In the age of the smartphone, using traditional email press releases to reach your target audience can feel a bit like performing brain surgery with a pair of scissors. So how can PR make sure the right message hits the right people at the right time—content and all?
Earlier this year we interviewed PR veteran Jeff Corbin on theIRapp, an application that helps those in charge of investor relations stay in touch with the people who matter most. At this week’s PRSA International Conference in Philadelphia, Corbin unveiled a new version of his product called theCOMMSapp, which he designed to serve the needs of a wider swath of the PR/corporate communications discipline.
Before the event, we had a chance to talk to him about the new product and about the PR industry’s need to go mobile ASAP. In the simplest terms, Corbin says it’s all about taking the message to them rather than making them come to you. Here are some excerpts from our conversation:
What led you to create theCOMMSapp?
After we released theIRapp, I asked whether we could create a variation for other purposes like pushing content out to all employees within an organization, etc.
theIRapp is for public companies that need to distribute stock info, etc. Private companies, on the other hand, are more concerned with making sure their content, promotions, research PDFs, audio/video, etc. reach the right people. That’s what theCOMMSapp does.
What’s the problem this new app is addressing?
As a comms pro myself, I realized that email marketing campaigns are passé. Now the key to messaging is push, not pull. When a user visits your client’s website, he/she is pulling and taking a proactive step to get information. But if the client or another organization has a defined audience, they can use theCOMMSapp platform to reach them via mobile. The audience doesn’t have to do anything because you can push the information directly to them, wherever they are.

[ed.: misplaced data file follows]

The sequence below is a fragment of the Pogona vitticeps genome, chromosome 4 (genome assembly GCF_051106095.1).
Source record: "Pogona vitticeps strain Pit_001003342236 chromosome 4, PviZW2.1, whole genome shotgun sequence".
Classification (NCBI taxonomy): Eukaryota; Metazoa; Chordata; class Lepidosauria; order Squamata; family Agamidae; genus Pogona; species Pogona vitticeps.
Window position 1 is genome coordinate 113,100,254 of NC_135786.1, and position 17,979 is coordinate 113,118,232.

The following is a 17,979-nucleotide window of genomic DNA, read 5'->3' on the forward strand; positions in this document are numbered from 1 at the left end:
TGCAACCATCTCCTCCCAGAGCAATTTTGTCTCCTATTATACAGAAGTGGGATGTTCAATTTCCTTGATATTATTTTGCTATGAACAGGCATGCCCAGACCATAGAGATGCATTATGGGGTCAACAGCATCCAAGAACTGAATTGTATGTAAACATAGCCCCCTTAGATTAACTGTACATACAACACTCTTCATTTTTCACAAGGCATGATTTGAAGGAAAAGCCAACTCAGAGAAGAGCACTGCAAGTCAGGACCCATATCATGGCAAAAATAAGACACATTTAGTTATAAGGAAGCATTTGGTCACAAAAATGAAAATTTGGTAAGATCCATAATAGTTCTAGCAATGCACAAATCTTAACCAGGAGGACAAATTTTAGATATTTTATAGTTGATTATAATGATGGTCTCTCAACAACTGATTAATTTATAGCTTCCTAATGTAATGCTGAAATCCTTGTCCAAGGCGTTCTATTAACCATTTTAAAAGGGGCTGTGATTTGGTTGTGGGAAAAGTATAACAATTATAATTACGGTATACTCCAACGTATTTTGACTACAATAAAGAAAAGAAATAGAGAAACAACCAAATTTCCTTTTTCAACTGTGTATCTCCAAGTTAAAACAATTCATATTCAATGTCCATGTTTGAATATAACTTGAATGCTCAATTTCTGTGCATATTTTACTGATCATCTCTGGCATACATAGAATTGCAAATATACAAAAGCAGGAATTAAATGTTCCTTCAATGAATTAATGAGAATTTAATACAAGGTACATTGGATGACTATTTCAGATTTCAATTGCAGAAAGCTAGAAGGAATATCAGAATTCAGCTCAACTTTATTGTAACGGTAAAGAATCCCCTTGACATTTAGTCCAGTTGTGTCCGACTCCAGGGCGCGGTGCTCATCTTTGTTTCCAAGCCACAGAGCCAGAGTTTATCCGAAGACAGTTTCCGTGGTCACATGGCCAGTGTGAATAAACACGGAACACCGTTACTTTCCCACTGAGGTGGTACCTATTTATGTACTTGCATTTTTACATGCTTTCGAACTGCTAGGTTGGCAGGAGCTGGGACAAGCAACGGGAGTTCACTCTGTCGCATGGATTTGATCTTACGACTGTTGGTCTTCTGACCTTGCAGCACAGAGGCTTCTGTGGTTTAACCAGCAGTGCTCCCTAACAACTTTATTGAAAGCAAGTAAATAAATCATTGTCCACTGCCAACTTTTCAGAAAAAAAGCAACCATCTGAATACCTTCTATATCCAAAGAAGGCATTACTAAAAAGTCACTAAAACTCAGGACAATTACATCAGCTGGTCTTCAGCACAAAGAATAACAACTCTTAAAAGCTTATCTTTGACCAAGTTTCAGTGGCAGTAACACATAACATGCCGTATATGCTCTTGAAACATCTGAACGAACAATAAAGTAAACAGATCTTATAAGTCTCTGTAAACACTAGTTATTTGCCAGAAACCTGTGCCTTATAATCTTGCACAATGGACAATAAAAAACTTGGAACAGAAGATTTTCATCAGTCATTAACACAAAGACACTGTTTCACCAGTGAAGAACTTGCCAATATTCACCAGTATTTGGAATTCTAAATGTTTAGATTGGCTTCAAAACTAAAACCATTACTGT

You don’t even need an Internet connection, just a smartphone.
(PR rep Alison Crisci also notes that the only people who receive this data would be those who downloaded your version of the app, so there’s no fear of spam. She calls it “permission marketing.”)
How would PR use it? Would it be a tool for pitching journalists?
Whenever you have a targeted audience to reach, the app will help you do it. You have to tell the target audience to download the app first, but companies can do that by including links to download the app in press releases or emails.
If, say, you represent an insurance company that specializes in eye health and wants to push content they’ve uploaded to eye doctors, you can direct all the doctors on their contact list toward the app. Once they’ve uploaded it, you can easily push the client’s events, thought leadership pieces, and other content that you would otherwise have to send via email, text, or even snail mail to those doctors.
Can it work for internal communications as well?
Yes, because both a firm and their clients can use it. It’s useful for employees to download because, if there’s an upcoming event involving the firm, someone can push info to the app and all employees will attend the event with the relevant content on hand.
Also: If I’m a non-profit and I want my donors to know how the organization is doing and how their money is being spent, the app could be an easy way for me to get that information to them in a variety of formats.
The app is essentially a customizable mobile content distribution tool; all those who download it will receive the same material at the same time from the PR pros on the other end. Here’s a screenshot of what a user would see:
At the PRSA event, Corbin says his team pitched the app as a way for firms to “offer their clients a mobile strategy as part of a broader communications program.”
What do we think? And how are we using mobile tech to transcend the more traditional methods of content distribution?
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